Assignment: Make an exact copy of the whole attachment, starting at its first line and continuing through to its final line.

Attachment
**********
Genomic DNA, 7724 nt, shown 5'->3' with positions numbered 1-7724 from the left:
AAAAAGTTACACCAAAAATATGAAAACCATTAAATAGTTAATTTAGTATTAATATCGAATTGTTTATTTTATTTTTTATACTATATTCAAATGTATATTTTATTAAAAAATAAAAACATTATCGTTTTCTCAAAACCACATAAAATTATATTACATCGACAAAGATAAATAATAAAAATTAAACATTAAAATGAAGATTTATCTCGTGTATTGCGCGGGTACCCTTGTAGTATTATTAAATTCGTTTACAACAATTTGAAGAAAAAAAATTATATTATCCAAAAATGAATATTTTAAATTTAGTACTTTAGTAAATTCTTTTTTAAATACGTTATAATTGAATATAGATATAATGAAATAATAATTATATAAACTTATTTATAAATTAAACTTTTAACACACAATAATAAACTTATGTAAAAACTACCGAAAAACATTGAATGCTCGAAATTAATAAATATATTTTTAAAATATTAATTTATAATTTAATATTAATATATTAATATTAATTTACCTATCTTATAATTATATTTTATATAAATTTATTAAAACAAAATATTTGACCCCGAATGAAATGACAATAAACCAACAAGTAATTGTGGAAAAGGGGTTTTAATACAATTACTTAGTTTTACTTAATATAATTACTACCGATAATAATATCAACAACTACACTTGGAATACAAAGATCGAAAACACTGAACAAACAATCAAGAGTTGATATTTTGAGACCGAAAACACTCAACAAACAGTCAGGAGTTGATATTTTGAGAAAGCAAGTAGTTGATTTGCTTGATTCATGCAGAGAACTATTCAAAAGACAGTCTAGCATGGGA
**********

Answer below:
Genomic DNA, 7724 nt, shown 5'->3' with positions numbered 1-7724 from the left:
AAAAAGTTACACCAAAAATATGAAAACCATTAAATAGTTAATTTAGTATTAATATCGAATTGTTTATTTTATTTTTTATACTATATTCAAATGTATATTTTATTAAAAAATAAAAACATTATCGTTTTCTCAAAACCACATAAAATTATATTACATCGACAAAGATAAATAATAAAAATTAAACATTAAAATGAAGATTTATCTCGTGTATTGCGCGGGTACCCTTGTAGTATTATTAAATTCGTTTACAACAATTTGAAGAAAAAAAATTATATTATCCAAAAATGAATATTTTAAATTTAGTACTTTAGTAAATTCTTTTTTAAATACGTTATAATTGAATATAGATATAATGAAATAATAATTATATAAACTTATTTATAAATTAAACTTTTAACACACAATAATAAACTTATGTAAAAACTACCGAAAAACATTGAATGCTCGAAATTAATAAATATATTTTTAAAATATTAATTTATAATTTAATATTAATATATTAATATTAATTTACCTATCTTATAATTATATTTTATATAAATTTATTAAAACAAAATATTTGACCCCGAATGAAATGACAATAAACCAACAAGTAATTGTGGAAAAGGGGTTTTAATACAATTACTTAGTTTTACTTAATATAATTACTACCGATAATAATATCAACAACTACACTTGGAATACAAAGATCGAAAACACTGAACAAACAATCAAGAGTTGATATTTTGAGACCGAAAACACTCAACAAACAGTCAGGAGTTGATATTTTGAGAAAGCAAGTAGTTGATTTGCTTGATTCATGCAGAGAACTATTCAAAAGACAGTCTAGCATGGGA